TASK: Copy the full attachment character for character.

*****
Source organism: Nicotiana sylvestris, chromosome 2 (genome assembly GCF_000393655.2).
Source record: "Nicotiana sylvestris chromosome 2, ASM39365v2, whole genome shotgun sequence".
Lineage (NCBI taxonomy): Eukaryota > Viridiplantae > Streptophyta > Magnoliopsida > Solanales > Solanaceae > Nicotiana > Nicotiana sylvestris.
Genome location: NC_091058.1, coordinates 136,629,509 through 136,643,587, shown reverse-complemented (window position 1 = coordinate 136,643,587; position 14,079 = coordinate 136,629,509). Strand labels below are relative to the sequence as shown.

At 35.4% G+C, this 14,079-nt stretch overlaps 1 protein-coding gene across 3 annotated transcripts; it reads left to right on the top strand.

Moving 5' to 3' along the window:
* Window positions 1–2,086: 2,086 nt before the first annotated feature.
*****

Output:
Source organism: Nicotiana sylvestris, chromosome 2 (genome assembly GCF_000393655.2).
Source record: "Nicotiana sylvestris chromosome 2, ASM39365v2, whole genome shotgun sequence".
Lineage (NCBI taxonomy): Eukaryota > Viridiplantae > Streptophyta > Magnoliopsida > Solanales > Solanaceae > Nicotiana > Nicotiana sylvestris.
Genome location: NC_091058.1, coordinates 136,629,509 through 136,643,587, shown reverse-complemented (window position 1 = coordinate 136,643,587; position 14,079 = coordinate 136,629,509). Strand labels below are relative to the sequence as shown.

At 35.4% G+C, this 14,079-nt stretch overlaps 1 protein-coding gene across 3 annotated transcripts; it reads left to right on the top strand.

Moving 5' to 3' along the window:
* Window positions 1–2,086: 2,086 nt before the first annotated feature.